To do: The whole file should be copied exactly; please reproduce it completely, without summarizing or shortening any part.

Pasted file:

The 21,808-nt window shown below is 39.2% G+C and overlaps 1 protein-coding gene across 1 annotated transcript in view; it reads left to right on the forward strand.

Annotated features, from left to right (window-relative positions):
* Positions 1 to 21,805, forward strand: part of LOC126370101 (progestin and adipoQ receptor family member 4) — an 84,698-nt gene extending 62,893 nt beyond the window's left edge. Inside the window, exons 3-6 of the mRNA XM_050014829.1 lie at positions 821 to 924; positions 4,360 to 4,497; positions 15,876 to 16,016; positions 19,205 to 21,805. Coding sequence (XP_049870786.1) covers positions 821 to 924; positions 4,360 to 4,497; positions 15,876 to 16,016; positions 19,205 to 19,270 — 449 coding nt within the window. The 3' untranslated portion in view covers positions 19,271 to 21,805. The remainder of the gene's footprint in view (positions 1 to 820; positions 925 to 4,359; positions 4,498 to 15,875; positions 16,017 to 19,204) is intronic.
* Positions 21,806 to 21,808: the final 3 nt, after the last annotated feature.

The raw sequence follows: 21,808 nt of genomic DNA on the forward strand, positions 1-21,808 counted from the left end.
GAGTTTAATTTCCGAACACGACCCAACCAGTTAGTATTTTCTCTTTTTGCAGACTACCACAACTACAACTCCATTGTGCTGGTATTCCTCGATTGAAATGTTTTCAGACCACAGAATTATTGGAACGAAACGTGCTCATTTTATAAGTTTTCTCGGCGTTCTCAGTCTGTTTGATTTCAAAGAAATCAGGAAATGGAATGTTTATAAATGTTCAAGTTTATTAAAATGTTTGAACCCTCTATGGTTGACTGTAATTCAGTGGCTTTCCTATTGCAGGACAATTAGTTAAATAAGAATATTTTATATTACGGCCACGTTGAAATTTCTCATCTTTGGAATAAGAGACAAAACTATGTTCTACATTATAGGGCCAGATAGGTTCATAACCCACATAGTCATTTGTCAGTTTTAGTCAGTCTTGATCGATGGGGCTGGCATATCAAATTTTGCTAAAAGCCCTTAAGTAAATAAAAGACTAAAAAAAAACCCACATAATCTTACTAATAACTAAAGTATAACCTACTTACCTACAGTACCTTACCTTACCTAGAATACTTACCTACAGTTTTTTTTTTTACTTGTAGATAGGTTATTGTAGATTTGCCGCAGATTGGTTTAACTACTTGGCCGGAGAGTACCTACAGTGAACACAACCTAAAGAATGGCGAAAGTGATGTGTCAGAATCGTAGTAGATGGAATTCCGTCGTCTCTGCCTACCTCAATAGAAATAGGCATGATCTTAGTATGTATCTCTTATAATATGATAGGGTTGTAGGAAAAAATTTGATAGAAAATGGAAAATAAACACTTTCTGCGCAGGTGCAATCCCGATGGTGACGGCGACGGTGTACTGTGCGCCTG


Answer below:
The 21,808-nt window shown below is 39.2% G+C and overlaps 1 protein-coding gene across 1 annotated transcript in view; it reads left to right on the forward strand.

Annotated features, from left to right (window-relative positions):
* Positions 1 to 21,805, forward strand: part of LOC126370101 (progestin and adipoQ receptor family member 4) — an 84,698-nt gene extending 62,893 nt beyond the window's left edge. Inside the window, exons 3-6 of the mRNA XM_050014829.1 lie at positions 821 to 924; positions 4,360 to 4,497; positions 15,876 to 16,016; positions 19,205 to 21,805. Coding sequence (XP_049870786.1) covers positions 821 to 924; positions 4,360 to 4,497; positions 15,876 to 16,016; positions 19,205 to 19,270 — 449 coding nt within the window. The 3' untranslated portion in view covers positions 19,271 to 21,805. The remainder of the gene's footprint in view (positions 1 to 820; positions 925 to 4,359; positions 4,498 to 15,875; positions 16,017 to 19,204) is intronic.
* Positions 21,806 to 21,808: the final 3 nt, after the last annotated feature.

The raw sequence follows: 21,808 nt of genomic DNA on the forward strand, positions 1-21,808 counted from the left end.
GAGTTTAATTTCCGAACACGACCCAACCAGTTAGTATTTTCTCTTTTTGCAGACTACCACAACTACAACTCCATTGTGCTGGTATTCCTCGATTGAAATGTTTTCAGACCACAGAATTATTGGAACGAAACGTGCTCATTTTATAAGTTTTCTCGGCGTTCTCAGTCTGTTTGATTTCAAAGAAATCAGGAAATGGAATGTTTATAAATGTTCAAGTTTATTAAAATGTTTGAACCCTCTATGGTTGACTGTAATTCAGTGGCTTTCCTATTGCAGGACAATTAGTTAAATAAGAATATTTTATATTACGGCCACGTTGAAATTTCTCATCTTTGGAATAAGAGACAAAACTATGTTCTACATTATAGGGCCAGATAGGTTCATAACCCACATAGTCATTTGTCAGTTTTAGTCAGTCTTGATCGATGGGGCTGGCATATCAAATTTTGCTAAAAGCCCTTAAGTAAATAAAAGACTAAAAAAAAACCCACATAATCTTACTAATAACTAAAGTATAACCTACTTACCTACAGTACCTTACCTTACCTAGAATACTTACCTACAGTTTTTTTTTTTACTTGTAGATAGGTTATTGTAGATTTGCCGCAGATTGGTTTAACTACTTGGCCGGAGAGTACCTACAGTGAACACAACCTAAAGAATGGCGAAAGTGATGTGTCAGAATCGTAGTAGATGGAATTCCGTCGTCTCTGCCTACCTCAATAGAAATAGGCATGATCTTAGTATGTATCTCTTATAATATGATAGGGTTGTAGGAAAAAATTTGATAGAAAATGGAAAATAAACACTTTCTGCGCAGGTGCAATCCCGATGGTGACGGCGACGGTGTACTGTGCGCCTG